And Wendy? Well, she’s about to be the Middleman’s sidekick. (Though I imagine Wendy would much rather be called, I dunno, his assistant?)

That’s ABC Family’s new show, The Middleman, in a nutshell.
Based on a comic book written by former Lost writer, Javier Grillo-Marxuach (which, if memory serves, is pronounced “Ha-vee-air Gree-joe Marks-watch”), The Middleman is a fun and irreverent romp that finds all the neat hilarity in comic book tropes and pop culture fixtures without making fun of them.
This first episode alone (directed by Jeremiah Chechik, whose feature film work includes Benny & Joon and the Diabolique redux) takes on a convention beloved of DC Comics, and is a great introduction to the wacky world of the Middleman.

Aside from the fact that Grillo-Marxuach’s writing is silly-sharp-funny, Morales and Keeslar are well cast, fully getting the tone of the show, not always as simple a task as it may sound; sometimes, there’s only a narrow margin between loving, good-natured, humorous homage, and spoof/parody.
Not only are Morales and Keeslar amusing and engaging protagonists, they also prove to be adept at delivering sometimes incredulously goofy lines at a mile a minute.
And sure, the CGI is distinctly TV-grade, but the fakey look of the effects just adds to the B-movie charm of the show’s premise.

Admittedly, this doesn’t leave the gate with quite as much propulsion as, say, the Heroes Pilot, and the show does appear to have some minor kinks it’ll need to work out (hopefully sooner rather than later), but if you’re a comic book geek, The Middleman is definitely a show to be checked out; if you know how to have fun with your comics, I’d like to think you’ll have fun with this too.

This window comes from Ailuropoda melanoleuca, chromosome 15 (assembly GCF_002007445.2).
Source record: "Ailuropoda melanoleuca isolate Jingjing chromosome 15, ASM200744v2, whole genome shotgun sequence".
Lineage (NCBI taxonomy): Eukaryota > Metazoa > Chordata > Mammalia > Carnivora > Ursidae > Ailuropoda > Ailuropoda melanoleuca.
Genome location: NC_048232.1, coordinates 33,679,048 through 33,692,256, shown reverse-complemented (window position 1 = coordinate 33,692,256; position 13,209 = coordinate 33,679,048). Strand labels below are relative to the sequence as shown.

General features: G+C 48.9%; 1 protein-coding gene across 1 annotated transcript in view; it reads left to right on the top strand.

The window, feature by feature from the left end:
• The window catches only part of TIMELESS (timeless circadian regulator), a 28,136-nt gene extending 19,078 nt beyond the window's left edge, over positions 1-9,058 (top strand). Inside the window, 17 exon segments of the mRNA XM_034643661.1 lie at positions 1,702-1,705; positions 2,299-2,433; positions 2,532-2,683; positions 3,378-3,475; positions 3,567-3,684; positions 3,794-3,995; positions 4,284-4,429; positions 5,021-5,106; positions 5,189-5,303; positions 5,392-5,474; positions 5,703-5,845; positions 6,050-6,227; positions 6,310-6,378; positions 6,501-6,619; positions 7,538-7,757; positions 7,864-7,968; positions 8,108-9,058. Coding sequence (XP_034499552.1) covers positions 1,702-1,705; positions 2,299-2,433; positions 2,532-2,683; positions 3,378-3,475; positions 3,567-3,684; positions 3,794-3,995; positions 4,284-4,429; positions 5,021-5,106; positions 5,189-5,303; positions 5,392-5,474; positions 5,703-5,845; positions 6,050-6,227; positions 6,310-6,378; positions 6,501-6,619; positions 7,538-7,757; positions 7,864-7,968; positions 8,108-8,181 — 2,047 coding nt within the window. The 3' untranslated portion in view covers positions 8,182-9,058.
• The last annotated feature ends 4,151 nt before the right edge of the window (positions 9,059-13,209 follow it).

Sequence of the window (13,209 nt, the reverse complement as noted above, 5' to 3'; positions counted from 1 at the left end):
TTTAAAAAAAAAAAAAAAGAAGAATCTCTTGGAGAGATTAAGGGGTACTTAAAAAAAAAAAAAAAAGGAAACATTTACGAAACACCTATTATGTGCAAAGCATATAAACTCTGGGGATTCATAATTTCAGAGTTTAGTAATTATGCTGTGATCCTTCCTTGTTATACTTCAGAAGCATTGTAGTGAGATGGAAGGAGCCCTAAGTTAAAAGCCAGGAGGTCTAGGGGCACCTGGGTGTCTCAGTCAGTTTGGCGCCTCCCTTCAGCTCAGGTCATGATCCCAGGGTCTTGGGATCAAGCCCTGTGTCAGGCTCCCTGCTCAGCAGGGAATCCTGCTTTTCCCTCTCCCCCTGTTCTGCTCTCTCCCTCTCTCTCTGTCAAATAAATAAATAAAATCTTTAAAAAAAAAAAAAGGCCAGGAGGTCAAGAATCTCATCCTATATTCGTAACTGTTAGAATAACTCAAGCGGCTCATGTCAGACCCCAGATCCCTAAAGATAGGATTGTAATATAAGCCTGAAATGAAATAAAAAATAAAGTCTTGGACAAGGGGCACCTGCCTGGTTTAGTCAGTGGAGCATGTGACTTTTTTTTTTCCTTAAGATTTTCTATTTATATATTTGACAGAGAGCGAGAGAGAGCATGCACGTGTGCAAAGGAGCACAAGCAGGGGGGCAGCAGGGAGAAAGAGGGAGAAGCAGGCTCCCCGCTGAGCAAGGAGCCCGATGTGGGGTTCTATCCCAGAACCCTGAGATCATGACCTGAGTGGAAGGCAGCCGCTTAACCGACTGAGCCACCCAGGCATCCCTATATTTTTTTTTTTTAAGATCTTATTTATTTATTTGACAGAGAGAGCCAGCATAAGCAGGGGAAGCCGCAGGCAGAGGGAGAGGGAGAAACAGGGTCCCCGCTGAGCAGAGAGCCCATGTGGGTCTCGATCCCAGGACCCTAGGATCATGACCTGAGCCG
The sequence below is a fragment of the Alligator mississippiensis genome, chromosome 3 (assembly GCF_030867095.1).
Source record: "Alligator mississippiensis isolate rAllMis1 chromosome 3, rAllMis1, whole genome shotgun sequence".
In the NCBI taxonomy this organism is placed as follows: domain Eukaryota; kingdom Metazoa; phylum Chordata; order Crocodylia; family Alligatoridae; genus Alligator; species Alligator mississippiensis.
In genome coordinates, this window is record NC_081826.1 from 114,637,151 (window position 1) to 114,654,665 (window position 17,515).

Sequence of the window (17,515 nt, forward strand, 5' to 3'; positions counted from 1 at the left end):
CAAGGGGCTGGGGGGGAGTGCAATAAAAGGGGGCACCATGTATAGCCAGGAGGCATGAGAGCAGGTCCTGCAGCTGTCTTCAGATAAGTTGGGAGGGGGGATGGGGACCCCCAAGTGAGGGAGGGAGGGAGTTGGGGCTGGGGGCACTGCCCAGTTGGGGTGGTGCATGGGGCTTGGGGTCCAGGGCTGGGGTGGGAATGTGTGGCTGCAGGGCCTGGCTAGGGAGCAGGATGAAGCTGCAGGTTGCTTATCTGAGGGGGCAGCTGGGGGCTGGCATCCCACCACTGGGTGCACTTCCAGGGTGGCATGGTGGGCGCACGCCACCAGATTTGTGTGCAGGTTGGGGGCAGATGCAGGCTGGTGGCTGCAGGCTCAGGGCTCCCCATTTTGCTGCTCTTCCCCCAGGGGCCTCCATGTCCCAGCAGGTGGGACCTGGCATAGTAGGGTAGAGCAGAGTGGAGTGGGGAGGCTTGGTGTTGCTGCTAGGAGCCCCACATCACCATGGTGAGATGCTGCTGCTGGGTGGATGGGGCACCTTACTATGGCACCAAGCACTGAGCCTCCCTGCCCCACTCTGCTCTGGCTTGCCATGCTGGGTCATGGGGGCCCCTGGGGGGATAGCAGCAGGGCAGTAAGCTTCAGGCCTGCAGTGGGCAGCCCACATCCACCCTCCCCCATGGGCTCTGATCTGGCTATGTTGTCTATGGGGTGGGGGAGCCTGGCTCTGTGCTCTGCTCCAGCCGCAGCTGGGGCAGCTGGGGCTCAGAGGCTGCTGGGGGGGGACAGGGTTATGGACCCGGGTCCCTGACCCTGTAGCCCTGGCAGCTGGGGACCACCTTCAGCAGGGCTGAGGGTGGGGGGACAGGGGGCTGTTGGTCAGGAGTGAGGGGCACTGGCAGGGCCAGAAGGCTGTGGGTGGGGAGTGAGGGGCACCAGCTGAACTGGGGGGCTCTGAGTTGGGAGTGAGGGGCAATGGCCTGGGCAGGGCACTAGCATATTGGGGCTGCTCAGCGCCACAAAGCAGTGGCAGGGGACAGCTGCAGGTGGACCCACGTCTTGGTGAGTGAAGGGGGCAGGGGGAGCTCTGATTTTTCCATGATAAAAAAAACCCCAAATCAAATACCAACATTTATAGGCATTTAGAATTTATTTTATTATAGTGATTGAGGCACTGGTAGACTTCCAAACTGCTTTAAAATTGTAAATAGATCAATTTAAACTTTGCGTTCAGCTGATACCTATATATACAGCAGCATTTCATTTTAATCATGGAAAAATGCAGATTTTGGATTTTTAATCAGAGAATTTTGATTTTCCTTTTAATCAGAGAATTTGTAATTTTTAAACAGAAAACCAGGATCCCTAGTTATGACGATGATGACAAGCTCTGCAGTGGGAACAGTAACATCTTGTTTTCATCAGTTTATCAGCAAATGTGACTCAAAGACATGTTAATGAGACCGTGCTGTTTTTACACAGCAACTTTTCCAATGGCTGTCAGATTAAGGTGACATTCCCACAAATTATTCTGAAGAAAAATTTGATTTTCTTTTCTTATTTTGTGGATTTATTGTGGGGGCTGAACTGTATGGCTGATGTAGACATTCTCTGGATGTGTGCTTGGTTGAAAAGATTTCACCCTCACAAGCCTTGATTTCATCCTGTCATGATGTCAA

Parting shot: 24 fans, take note: Mary Lynn Rajskub shows up in the Pilot as Dr. Gibbs of Simionics Animal Laboratories.

(Images courtesy of

Friday, July 25, 2008


As genres go, the western is one that I’m not particularly inclined to.
But when a director like Takashi Miike takes on a western, having his Japanese cast speak English (most, perhaps even all, phonetically), well, that’s a ride that’s pretty much irresistible.
The result is what is arguably one of his most stylized and bizarre films, and if you’ve seen Miike, you’ll know that’s saying a lot.
Miike’s ode to the spaghetti western (specifically, Sergio Corbucci’s Django), Sukiyaki Western Django dives into the conventions of the genre with cheeky glee and introduces us to the archetypical mysterious stranger (here dubbed “The Gunman,” and played by Shura Yukihime‘s Hideaki Ito) who arrives in a town besieged by the rivalry of two clans, the Heike and the Genji, as the colour-coordinated scoundrels vie for a legendary treasure of gold that may or may not exist.
What follows is a gonzo mash-up of western, comedy, and cartoon violence, with some Shakespeare thrown in for good measure.